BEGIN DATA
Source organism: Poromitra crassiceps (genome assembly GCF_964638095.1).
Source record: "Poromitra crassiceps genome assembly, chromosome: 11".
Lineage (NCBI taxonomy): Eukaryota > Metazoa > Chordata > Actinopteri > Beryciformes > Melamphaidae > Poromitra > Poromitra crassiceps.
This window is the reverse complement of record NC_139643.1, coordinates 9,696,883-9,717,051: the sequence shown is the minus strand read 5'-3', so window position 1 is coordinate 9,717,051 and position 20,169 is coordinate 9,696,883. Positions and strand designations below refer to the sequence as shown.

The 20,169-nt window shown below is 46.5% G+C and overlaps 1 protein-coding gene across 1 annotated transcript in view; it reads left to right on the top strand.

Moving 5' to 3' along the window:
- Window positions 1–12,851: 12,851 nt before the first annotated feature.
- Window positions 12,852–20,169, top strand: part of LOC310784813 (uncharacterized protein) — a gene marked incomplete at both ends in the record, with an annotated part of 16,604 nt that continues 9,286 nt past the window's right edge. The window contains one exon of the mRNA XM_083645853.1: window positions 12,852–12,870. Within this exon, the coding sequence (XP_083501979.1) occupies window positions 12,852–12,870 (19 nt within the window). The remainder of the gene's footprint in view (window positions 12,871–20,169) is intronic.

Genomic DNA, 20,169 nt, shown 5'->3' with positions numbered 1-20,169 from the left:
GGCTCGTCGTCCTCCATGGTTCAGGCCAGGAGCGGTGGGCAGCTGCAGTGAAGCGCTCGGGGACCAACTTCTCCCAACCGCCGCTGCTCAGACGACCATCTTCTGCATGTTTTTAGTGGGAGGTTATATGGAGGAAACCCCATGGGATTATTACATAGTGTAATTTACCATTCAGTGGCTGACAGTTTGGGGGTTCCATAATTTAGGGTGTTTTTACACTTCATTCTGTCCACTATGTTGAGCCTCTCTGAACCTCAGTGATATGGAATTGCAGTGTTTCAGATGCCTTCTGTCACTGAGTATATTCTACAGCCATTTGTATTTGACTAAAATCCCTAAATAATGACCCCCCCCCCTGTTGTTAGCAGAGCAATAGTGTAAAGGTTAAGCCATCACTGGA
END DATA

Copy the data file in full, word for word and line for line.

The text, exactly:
Source organism: Poromitra crassiceps (genome assembly GCF_964638095.1).
Source record: "Poromitra crassiceps genome assembly, chromosome: 11".
Lineage (NCBI taxonomy): Eukaryota > Metazoa > Chordata > Actinopteri > Beryciformes > Melamphaidae > Poromitra > Poromitra crassiceps.
This window is the reverse complement of record NC_139643.1, coordinates 9,696,883-9,717,051: the sequence shown is the minus strand read 5'-3', so window position 1 is coordinate 9,717,051 and position 20,169 is coordinate 9,696,883. Positions and strand designations below refer to the sequence as shown.

The 20,169-nt window shown below is 46.5% G+C and overlaps 1 protein-coding gene across 1 annotated transcript in view; it reads left to right on the top strand.

Moving 5' to 3' along the window:
- Window positions 1–12,851: 12,851 nt before the first annotated feature.
- Window positions 12,852–20,169, top strand: part of LOC310784813 (uncharacterized protein) — a gene marked incomplete at both ends in the record, with an annotated part of 16,604 nt that continues 9,286 nt past the window's right edge. The window contains one exon of the mRNA XM_083645853.1: window positions 12,852–12,870. Within this exon, the coding sequence (XP_083501979.1) occupies window positions 12,852–12,870 (19 nt within the window). The remainder of the gene's footprint in view (window positions 12,871–20,169) is intronic.

Genomic DNA, 20,169 nt, shown 5'->3' with positions numbered 1-20,169 from the left:
GGCTCGTCGTCCTCCATGGTTCAGGCCAGGAGCGGTGGGCAGCTGCAGTGAAGCGCTCGGGGACCAACTTCTCCCAACCGCCGCTGCTCAGACGACCATCTTCTGCATGTTTTTAGTGGGAGGTTATATGGAGGAAACCCCATGGGATTATTACATAGTGTAATTTACCATTCAGTGGCTGACAGTTTGGGGGTTCCATAATTTAGGGTGTTTTTACACTTCATTCTGTCCACTATGTTGAGCCTCTCTGAACCTCAGTGATATGGAATTGCAGTGTTTCAGATGCCTTCTGTCACTGAGTATATTCTACAGCCATTTGTATTTGACTAAAATCCCTAAATAATGACCCCCCCCCCTGTTGTTAGCAGAGCAATAGTGTAAAGGTTAAGCCATCACTGGA